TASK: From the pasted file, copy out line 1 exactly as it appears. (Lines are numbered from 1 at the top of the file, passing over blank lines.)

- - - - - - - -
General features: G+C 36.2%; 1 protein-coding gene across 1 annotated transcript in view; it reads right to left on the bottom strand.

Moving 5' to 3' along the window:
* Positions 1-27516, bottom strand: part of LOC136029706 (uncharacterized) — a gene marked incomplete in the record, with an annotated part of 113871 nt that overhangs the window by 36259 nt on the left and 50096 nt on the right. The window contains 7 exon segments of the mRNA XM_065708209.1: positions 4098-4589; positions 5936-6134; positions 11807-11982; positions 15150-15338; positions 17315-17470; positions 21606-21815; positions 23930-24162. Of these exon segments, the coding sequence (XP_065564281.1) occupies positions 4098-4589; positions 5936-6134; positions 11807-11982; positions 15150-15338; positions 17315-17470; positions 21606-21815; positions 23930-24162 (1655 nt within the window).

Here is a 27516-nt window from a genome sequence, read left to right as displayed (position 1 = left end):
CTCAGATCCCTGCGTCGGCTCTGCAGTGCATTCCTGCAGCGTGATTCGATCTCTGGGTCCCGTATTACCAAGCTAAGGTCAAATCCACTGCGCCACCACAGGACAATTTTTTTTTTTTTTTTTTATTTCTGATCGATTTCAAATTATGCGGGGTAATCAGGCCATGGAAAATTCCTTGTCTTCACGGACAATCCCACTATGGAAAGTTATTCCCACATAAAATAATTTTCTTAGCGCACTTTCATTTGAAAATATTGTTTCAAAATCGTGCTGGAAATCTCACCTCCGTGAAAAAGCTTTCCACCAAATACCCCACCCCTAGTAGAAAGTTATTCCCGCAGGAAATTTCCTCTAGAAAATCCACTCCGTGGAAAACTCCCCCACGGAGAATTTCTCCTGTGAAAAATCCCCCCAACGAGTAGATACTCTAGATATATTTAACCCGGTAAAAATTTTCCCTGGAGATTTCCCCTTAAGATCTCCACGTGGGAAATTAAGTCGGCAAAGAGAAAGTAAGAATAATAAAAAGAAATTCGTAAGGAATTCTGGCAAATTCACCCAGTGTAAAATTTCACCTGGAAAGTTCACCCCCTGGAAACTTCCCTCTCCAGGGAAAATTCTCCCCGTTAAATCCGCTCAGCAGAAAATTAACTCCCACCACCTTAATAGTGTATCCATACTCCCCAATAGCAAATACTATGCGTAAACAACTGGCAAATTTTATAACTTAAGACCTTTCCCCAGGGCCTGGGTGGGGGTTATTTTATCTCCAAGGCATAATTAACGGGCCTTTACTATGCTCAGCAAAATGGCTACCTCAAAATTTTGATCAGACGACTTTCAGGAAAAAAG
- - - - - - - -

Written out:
General features: G+C 36.2%; 1 protein-coding gene across 1 annotated transcript in view; it reads right to left on the bottom strand.